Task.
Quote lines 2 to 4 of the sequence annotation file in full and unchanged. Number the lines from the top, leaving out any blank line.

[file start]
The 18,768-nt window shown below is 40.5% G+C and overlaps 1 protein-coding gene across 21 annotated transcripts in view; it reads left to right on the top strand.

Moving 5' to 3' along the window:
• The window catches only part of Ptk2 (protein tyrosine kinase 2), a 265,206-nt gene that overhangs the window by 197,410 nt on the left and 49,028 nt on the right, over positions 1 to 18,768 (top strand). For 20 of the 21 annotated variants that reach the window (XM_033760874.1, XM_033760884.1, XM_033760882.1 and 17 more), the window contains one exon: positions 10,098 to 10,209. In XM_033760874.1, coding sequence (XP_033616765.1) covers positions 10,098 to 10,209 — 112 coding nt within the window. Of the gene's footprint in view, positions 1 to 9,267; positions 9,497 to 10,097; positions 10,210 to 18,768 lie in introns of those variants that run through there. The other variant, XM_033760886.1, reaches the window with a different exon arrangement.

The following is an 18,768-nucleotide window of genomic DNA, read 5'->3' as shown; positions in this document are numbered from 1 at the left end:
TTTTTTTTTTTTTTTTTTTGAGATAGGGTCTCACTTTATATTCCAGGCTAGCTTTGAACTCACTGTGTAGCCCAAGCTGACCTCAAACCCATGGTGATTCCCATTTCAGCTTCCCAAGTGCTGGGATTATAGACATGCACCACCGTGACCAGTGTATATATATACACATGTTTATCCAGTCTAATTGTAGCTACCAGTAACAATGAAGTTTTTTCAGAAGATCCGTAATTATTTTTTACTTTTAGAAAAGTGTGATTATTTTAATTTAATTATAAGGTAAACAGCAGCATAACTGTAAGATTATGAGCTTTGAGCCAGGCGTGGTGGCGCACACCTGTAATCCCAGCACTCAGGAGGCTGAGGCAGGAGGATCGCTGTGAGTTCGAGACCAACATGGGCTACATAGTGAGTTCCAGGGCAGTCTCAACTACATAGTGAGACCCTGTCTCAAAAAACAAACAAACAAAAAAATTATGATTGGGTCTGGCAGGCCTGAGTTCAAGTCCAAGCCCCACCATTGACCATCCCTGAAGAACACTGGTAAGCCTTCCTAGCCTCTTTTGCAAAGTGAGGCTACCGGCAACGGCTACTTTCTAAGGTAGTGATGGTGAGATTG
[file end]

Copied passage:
Moving 5' to 3' along the window:
• The window catches only part of Ptk2 (protein tyrosine kinase 2), a 265,206-nt gene that overhangs the window by 197,410 nt on the left and 49,028 nt on the right, over positions 1 to 18,768 (top strand). For 20 of the 21 annotated variants that reach the window (XM_033760874.1, XM_033760884.1, XM_033760882.1 and 17 more), the window contains one exon: positions 10,098 to 10,209. In XM_033760874.1, coding sequence (XP_033616765.1) covers positions 10,098 to 10,209 — 112 coding nt within the window. Of the gene's footprint in view, positions 1 to 9,267; positions 9,497 to 10,097; positions 10,210 to 18,768 lie in introns of those variants that run through there. The other variant, XM_033760886.1, reaches the window with a different exon arrangement.

The following is an 18,768-nucleotide window of genomic DNA, read 5'->3' as shown; positions in this document are numbered from 1 at the left end: